New York trials porous concrete on Rockaway transport corridor

Images courtesy of the New York Department of Design and Construction
A recently completed $17m traffic corridor in Rockaway, Queens, has used porous concrete on the pavement to improve drainage.

The Beach 108th Street project was designed to accommodate increased pedestrian and cycling traffic from the NYC Ferry landing. The project adds a two-way bike lane, wider pavements, a bus stop, car-parking spaces, storm sewers and 22 catch basins. It links Beach Channel Drive to Shore Front Parkway.

Some 11,000 sq ft of permeable concrete slabs allow for 1.3 million gallons of stormwater drainage through the concrete in a year. The use of the material will ease pressure on the sewer system, helping to reduce flooding in Jamaica Bay, an area was damaged during Superstorm Sandy in 2012.

The use of the porous material follows the implementation of the 2022 Unified Stormwater Rule, which changed requirements for sites that discharge to city sewers.

Rohit Aggarwala, NYC’s chief climate officer, said: “The Department of Environmental Protection’s stormwater regulations require new developments to manage the rain and snow that falls on them with green infrastructure, and we’ll be seeing much more of these types of projects in the coming years.”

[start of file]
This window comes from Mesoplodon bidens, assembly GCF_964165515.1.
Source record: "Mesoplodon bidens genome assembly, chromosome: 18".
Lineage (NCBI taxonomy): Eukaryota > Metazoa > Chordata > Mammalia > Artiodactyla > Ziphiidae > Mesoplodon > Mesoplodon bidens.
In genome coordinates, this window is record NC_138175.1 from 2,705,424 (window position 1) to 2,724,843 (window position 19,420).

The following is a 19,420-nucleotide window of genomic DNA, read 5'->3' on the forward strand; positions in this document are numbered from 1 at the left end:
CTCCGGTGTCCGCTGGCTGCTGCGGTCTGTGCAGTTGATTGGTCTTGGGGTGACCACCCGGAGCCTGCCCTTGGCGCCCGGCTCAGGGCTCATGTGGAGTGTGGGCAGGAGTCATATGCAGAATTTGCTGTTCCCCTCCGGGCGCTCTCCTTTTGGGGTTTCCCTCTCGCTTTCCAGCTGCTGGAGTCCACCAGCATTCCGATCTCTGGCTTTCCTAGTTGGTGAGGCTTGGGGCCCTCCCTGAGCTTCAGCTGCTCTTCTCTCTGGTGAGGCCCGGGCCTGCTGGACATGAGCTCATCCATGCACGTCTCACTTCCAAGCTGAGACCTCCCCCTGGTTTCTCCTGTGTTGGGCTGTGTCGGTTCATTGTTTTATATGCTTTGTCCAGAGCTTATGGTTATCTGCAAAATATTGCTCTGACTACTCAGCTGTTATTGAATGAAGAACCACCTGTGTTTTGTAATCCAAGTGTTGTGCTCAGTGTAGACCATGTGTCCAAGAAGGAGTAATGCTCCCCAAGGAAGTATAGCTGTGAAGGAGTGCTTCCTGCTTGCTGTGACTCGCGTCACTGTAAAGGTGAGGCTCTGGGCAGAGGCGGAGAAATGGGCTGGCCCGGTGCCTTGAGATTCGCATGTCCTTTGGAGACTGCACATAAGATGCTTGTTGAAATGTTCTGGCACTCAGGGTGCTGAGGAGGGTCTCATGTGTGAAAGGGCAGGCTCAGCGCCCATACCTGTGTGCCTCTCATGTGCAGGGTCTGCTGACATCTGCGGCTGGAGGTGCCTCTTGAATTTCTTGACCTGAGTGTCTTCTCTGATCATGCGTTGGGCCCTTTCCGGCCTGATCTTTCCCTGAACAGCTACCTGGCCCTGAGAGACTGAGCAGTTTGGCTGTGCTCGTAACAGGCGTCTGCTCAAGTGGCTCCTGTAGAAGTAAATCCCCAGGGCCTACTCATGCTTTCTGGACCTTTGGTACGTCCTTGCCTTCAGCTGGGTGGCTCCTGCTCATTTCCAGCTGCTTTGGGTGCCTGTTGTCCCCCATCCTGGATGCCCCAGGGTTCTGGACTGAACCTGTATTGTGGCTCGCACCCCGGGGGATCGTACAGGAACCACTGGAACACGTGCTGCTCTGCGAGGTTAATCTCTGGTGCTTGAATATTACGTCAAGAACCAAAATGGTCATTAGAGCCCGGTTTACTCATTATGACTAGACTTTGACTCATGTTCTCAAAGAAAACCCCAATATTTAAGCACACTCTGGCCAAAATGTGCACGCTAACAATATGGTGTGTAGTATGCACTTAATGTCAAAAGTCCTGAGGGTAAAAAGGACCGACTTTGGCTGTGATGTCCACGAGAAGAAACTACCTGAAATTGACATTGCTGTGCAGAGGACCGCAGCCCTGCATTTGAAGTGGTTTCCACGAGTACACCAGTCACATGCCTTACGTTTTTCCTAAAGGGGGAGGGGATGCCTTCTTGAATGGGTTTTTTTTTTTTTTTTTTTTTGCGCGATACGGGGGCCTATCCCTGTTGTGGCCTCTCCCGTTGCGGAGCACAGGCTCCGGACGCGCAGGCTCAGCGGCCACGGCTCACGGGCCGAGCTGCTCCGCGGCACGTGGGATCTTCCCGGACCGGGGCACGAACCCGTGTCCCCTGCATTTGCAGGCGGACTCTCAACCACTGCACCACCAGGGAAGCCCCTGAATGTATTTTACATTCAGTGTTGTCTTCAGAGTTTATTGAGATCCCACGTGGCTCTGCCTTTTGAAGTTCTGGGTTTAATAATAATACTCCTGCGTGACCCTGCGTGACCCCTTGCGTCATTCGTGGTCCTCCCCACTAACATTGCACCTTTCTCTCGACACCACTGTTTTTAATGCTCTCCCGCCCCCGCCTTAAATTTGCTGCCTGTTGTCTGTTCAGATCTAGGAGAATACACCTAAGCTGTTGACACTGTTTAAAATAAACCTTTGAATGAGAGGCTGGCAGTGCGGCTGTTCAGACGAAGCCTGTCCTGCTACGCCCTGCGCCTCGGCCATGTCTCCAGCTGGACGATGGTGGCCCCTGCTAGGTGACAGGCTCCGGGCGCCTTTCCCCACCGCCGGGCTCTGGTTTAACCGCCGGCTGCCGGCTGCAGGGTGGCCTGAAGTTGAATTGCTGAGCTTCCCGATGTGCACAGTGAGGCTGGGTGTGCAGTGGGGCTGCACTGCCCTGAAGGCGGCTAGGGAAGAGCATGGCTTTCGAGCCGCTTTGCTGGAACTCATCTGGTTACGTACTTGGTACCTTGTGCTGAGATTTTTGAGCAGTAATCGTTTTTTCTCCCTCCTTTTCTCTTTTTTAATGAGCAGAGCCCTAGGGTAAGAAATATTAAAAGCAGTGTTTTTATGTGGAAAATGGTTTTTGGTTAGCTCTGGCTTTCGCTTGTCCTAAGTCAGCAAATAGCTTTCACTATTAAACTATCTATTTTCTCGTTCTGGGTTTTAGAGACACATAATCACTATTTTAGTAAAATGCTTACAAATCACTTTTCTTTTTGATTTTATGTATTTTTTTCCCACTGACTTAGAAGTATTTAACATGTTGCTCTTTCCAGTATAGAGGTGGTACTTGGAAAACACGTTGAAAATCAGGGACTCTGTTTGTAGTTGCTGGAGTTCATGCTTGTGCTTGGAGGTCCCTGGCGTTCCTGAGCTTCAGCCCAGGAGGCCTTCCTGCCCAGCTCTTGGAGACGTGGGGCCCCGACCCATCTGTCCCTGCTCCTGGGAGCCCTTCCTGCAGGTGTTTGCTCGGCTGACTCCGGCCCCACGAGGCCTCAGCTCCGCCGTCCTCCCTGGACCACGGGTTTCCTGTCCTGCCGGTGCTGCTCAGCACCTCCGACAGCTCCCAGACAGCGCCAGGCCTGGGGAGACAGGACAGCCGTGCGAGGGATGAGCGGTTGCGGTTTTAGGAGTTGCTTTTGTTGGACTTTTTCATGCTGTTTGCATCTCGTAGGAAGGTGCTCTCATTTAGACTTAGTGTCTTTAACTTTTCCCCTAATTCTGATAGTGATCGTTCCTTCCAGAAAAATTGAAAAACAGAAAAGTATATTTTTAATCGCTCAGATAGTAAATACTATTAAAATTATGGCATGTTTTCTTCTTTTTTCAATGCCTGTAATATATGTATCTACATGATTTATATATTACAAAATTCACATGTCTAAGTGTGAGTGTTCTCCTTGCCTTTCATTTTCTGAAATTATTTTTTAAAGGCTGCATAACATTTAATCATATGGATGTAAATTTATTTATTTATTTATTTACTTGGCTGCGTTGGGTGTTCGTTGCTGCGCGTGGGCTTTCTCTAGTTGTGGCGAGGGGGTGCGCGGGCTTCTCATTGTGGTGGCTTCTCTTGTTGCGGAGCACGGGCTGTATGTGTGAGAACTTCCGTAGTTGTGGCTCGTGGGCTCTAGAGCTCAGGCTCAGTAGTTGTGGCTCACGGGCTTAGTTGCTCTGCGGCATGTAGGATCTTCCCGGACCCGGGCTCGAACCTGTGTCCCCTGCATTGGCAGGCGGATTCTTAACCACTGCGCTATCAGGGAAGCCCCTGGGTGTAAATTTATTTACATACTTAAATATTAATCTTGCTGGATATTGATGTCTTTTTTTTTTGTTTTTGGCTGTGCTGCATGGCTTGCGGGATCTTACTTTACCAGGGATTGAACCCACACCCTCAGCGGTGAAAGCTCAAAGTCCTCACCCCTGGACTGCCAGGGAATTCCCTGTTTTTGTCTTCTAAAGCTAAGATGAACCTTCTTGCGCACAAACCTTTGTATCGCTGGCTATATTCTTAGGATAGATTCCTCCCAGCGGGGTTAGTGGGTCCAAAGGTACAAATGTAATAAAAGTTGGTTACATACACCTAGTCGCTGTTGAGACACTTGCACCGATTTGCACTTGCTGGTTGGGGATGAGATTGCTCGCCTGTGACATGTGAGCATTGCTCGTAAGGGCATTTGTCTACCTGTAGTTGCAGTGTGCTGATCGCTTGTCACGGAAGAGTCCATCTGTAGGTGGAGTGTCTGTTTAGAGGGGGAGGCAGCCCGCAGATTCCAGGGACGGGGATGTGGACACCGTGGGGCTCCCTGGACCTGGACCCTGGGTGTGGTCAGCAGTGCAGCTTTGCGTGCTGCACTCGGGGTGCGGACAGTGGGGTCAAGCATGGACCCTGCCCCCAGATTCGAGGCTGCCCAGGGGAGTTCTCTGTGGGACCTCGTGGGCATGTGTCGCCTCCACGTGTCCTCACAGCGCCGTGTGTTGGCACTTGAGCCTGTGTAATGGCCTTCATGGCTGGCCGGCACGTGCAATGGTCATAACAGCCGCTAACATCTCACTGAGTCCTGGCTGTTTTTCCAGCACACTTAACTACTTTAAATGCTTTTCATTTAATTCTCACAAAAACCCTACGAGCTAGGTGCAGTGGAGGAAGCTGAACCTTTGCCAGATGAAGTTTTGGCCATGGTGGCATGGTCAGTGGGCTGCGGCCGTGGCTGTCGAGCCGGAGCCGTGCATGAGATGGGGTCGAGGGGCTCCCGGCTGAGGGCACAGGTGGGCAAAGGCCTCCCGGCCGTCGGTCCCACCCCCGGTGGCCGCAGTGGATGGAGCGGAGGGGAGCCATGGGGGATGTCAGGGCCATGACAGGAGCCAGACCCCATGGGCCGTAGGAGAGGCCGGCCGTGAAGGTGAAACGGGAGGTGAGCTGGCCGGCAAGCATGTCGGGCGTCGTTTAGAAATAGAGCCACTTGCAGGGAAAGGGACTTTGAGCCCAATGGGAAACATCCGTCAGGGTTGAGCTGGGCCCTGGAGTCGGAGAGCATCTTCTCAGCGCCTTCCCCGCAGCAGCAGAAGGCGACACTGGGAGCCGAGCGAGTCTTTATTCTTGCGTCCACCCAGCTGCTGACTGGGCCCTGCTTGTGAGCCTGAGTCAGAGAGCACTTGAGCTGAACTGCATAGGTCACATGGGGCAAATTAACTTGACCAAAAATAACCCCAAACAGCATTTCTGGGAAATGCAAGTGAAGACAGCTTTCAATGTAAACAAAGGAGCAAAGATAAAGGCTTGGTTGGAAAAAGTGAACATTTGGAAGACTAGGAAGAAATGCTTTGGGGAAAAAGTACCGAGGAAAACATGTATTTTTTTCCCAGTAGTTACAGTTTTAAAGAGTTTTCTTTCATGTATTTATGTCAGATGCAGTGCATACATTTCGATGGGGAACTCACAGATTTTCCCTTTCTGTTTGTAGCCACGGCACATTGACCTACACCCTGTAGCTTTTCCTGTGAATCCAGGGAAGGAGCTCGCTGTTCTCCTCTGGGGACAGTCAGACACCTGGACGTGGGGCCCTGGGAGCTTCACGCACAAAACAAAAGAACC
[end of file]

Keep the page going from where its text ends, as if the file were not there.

Katie Brennan, director of the New York State Office of Resilient Homes and Communities, said: “The Beach 108th street improvements demonstrate the state’s commitment to ensuring New Yorkers are safe on their streets and more resilient to flood events. This project grew from a bottom-up, community-led planning process following Superstorm Sandy.”

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